• Or the time we picked up pasta, drove 25 minutes to the hotel only to hand out the food and realize some of it was missing. Yep, I looked like I could shoot lasers out of eyes and I was mad. My team played hard and they were hungry and I couldn’t give them what they needed. I promise, when I’m alone and my order is messed up, it’s no big deal.

Was I intense in those moments? Yes, no doubt about it. But I’d go crazy if I was like that all the time. If you feel like your coach might be intense I would encourage you to spend more time with her off the field. Stop by her office and talk about stuff that isn’t related to your sport.

Here are a few questions that my players asked me that I loved to answer. These conversations, ultimately lead by players helped them to get to know me as a person:

  • What did you do for the holidays?
  • I know you’ve traveled a lot, what’s the coolest place you’ve ever been?
  • What did you do this weekend?
  • What is your best college memory?
  • Are you still friends with your old teammates?
  • Did you always want to be a coach?

Get to know your coach as a person, see that she isn’t intense all the time and it will make the hard conversations a little easier.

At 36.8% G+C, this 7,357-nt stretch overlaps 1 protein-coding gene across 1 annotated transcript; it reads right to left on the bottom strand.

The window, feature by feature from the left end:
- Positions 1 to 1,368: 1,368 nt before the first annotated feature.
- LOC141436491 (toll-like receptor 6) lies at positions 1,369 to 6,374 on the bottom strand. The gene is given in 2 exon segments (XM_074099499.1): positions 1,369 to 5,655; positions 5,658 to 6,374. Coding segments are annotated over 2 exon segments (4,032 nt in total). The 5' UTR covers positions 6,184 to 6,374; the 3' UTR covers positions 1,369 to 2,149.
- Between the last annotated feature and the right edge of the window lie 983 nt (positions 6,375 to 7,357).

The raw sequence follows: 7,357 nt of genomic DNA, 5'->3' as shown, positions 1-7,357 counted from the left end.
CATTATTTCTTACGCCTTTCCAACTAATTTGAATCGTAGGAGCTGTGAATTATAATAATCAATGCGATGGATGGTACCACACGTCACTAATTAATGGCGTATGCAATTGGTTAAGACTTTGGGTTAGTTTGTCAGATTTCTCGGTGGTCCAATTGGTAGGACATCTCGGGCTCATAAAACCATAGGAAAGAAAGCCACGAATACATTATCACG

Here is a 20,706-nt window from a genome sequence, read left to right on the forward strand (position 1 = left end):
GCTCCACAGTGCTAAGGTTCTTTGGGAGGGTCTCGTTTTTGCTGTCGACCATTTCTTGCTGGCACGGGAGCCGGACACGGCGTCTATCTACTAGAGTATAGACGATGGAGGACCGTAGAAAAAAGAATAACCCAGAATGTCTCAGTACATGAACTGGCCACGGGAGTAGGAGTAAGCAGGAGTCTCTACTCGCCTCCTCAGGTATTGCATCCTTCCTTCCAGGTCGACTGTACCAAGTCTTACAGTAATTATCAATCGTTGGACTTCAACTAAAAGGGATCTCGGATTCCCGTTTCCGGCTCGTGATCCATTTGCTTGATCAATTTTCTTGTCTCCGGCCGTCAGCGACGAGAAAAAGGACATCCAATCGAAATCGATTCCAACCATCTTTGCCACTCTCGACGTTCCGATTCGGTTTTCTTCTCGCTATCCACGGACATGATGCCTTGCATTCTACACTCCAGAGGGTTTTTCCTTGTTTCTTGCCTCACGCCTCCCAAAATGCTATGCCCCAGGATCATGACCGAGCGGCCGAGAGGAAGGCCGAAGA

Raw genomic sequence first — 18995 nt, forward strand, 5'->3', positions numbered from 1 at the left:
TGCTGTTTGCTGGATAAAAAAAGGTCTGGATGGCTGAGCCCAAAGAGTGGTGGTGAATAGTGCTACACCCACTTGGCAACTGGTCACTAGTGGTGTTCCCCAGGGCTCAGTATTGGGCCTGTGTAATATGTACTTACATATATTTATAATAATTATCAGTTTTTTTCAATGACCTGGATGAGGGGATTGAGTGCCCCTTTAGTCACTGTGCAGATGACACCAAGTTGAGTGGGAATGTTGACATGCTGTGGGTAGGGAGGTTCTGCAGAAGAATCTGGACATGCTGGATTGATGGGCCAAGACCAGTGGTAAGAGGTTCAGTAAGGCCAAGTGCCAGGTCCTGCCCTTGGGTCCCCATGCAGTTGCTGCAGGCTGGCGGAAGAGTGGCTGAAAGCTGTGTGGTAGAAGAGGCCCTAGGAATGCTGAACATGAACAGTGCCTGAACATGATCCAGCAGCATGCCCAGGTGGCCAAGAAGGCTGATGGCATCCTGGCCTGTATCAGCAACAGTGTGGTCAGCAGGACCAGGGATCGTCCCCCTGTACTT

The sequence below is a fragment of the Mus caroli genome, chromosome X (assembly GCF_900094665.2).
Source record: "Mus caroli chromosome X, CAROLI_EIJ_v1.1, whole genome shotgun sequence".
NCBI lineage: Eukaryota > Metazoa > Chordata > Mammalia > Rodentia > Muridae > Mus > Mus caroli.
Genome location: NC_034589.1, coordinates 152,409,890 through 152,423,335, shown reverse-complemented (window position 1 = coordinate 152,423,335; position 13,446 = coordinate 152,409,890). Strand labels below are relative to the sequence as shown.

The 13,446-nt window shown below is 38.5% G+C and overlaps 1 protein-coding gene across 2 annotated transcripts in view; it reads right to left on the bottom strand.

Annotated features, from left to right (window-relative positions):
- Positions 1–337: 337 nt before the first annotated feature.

2. Ask “and why does that matter?” – In my last posted I talked about the fact that coaches need to help their players figure out the “problem behind the problem”. Often times when a player wants to talk she is actually looking for a solution to the wrong problem. In order for there to be true resolution, we need to make sure we are talking about the actual problem. Using the question, “and why does that matter?” can help us accomplish this. Here’s an example:

Student-Athlete: “Coach, can I talk to you?”
Coach: “Sure, what’s on your mind?”
Student-Athlete: “You need to do something about Kristin. The way she talks to me on the field is not ok. She is so demanding and too abrasive and you need to tell her to stop talking to me like that.”
Coach: “And why does that matter?”
Student-Athlete: “Because it really bothers me when she talks to me like that.”
Coach: “And why does that matter?”
Student-Athlete: “Because I don’t play well when she talks to me like that.”